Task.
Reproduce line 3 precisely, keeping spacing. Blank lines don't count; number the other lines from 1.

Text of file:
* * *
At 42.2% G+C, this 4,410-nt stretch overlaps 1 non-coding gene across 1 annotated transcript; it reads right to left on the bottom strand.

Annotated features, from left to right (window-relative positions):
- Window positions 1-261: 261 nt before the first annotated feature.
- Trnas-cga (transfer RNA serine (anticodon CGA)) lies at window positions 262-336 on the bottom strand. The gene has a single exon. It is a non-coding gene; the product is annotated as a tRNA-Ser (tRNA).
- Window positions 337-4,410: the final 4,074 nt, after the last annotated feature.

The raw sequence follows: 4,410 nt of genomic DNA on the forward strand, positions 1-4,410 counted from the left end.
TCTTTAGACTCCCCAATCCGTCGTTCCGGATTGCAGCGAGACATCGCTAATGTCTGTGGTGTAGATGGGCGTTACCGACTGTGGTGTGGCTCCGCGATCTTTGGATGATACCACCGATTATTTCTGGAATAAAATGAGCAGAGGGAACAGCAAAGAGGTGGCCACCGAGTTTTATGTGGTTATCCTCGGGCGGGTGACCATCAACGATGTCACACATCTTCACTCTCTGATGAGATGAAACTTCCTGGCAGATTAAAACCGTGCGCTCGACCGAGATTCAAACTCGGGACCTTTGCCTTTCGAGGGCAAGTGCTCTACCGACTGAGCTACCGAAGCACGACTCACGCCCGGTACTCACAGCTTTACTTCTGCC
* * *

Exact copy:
- Window positions 1-261: 261 nt before the first annotated feature.